That day’s tour would be our first big training day for the race, and we were discussing all of the anticipated challenges. Food and water freezing, losing feeling in our hands when transitioning our setups from uphill to downhill mode, bonking, being in our boots for 15 hours—the list wound on longer than the road taking us into the mountains.
The Grand Traverse is your textbook sufferfest—a long, arduous journey in adverse conditions. Luckily, Lindsay and I were no strangers to sufferfests. She talked about summiting Mt. Katahdin, Maine’s tallest peak, in the winter when she was fifteen, and completing a Hut Traverse—a 24-hour, 49-mile speed hike connecting all the Appalachian Mountain Club’s high mountain huts with a whopping 17,000 feet of elevation gain. And when I dug back into my memory to rustle up the most grueling, miserable, interminable sufferfests I could think of—I realized that almost all of them had occurred on my 2012 NOLS semester in New Zealand.
My mind flashed to sea kayaking against a 3-knot current in the driving rain in the Marlborough Sound, putting on frozen boots morning after morning in the Arrowsmiths, tucking wet socks into my puffy coat at night to dry them out, staying up all night to prevent 120km/hour winds from ripping down the tent, spending four hours hacking out a glacier camp after postholing uphill all day.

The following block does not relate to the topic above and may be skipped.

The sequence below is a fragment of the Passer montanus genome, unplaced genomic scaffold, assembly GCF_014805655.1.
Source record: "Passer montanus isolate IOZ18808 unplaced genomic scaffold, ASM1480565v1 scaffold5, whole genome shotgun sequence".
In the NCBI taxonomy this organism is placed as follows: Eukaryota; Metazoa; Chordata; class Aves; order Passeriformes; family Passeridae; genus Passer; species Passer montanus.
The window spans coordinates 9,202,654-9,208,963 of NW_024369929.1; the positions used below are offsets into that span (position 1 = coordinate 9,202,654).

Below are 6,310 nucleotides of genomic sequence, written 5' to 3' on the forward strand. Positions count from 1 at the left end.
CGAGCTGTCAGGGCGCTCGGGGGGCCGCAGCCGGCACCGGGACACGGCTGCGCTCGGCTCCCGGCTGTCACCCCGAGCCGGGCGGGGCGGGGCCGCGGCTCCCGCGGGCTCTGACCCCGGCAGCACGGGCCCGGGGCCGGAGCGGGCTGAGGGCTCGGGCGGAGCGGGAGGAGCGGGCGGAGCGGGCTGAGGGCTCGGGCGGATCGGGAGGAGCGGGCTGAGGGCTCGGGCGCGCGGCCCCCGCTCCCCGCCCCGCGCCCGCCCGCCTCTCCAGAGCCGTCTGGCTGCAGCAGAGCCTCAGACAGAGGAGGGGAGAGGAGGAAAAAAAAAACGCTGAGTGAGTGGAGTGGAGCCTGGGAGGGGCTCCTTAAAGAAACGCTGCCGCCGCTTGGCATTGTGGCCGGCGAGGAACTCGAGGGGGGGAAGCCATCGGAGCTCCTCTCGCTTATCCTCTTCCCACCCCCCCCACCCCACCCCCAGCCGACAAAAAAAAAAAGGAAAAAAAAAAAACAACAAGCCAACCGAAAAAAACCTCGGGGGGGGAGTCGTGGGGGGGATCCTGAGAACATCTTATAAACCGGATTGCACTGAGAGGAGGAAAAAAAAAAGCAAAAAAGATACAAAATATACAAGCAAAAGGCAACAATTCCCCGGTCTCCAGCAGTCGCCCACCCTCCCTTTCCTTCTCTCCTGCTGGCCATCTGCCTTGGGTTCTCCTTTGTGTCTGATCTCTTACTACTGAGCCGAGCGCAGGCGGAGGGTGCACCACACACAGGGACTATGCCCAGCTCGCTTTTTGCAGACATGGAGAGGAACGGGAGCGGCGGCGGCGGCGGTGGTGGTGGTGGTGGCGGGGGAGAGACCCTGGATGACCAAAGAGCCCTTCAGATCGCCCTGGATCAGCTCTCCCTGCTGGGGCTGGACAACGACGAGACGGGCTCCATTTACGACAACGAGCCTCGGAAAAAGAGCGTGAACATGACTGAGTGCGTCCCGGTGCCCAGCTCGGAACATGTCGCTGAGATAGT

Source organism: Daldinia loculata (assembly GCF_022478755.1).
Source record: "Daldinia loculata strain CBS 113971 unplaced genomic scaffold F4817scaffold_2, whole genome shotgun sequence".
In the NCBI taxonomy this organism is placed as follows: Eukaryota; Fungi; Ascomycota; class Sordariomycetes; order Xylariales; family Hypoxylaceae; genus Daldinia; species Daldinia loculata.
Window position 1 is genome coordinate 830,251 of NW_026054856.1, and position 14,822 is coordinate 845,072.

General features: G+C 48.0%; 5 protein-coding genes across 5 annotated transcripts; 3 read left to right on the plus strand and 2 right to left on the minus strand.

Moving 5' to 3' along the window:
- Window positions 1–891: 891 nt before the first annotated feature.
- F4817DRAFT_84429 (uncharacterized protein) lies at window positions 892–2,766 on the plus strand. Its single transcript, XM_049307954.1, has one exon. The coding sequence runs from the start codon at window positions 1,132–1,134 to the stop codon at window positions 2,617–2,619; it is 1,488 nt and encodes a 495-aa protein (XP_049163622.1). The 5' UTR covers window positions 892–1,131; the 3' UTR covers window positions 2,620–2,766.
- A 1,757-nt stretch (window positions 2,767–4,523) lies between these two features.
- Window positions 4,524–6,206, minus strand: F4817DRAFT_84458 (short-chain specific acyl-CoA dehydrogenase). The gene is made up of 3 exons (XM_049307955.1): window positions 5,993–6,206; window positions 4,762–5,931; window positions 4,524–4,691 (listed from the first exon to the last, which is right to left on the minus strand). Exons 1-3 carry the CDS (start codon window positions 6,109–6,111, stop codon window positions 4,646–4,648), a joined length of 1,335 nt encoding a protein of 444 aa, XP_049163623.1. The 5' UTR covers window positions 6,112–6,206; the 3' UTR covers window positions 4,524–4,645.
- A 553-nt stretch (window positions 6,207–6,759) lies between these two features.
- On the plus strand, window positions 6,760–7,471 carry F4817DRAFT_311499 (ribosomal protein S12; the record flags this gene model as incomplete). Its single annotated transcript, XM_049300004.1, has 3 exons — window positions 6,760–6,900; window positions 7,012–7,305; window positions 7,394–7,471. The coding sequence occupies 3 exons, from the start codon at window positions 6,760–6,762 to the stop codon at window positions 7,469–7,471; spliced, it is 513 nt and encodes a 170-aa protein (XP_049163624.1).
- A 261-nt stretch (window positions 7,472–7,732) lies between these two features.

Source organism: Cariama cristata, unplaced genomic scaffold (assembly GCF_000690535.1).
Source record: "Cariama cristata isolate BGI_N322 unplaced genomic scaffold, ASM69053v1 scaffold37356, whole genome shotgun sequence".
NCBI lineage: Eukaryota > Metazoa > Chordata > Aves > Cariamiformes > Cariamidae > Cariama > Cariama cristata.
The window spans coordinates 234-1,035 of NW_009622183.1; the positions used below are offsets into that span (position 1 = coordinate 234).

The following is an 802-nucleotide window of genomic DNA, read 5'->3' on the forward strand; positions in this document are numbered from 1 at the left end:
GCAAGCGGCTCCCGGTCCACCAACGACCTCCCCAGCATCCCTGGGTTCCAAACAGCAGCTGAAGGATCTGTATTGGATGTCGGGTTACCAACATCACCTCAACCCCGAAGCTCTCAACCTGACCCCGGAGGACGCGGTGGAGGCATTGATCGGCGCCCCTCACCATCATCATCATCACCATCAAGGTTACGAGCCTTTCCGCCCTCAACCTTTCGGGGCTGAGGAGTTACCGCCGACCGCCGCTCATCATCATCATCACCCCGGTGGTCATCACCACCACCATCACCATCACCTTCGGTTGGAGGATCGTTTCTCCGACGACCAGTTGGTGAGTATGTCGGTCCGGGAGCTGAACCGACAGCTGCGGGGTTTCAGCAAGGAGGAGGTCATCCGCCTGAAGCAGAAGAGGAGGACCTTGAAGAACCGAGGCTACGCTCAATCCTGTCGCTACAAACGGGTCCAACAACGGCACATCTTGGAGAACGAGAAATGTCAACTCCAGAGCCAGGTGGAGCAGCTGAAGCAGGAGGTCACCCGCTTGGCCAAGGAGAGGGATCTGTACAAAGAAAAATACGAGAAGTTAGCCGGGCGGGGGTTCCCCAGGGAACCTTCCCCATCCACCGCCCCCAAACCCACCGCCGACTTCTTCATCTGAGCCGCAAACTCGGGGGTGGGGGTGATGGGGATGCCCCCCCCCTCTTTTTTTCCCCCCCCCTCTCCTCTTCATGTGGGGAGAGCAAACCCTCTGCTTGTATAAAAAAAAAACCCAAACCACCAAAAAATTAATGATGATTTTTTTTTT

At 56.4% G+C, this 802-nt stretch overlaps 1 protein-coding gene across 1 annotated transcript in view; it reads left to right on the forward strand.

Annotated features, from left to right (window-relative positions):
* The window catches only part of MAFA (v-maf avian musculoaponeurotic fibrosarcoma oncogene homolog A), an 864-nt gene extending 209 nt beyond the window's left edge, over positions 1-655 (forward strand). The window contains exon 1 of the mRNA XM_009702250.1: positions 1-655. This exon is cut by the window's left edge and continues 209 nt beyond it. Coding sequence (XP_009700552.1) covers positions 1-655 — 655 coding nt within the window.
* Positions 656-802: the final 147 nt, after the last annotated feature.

There were so many moments during my three months in the wilderness when I was cold, wet, hungry, tired, frustrated, confused, in pain, and afraid. And in many cases more than one of those at once. Because those are inevitabilities of outdoor living. You are out in the elements and you will have to face them.
And yet I still count those three months among the best of my life.
My semester with NOLS taught me many things. How to light a stove, how to self-arrest with an ice axe, how to make a splint out of sticks or a trekking pole, how to triangulate your location with a map and compass—but most importantly, it taught me how to suffer well. How to feel cold, wet, hungry, tired, frustrated, confused, in pain, and afraid, and how to keep going. How to push through those things to accomplish the objective. How to take care of yourself to avoid feeling some of those ways if you could. How to take care of others in the same situation. How to somehow tuck yourself into your sleeping bag full of wet clothes at the end of a long day and smile despite all the reasons not to.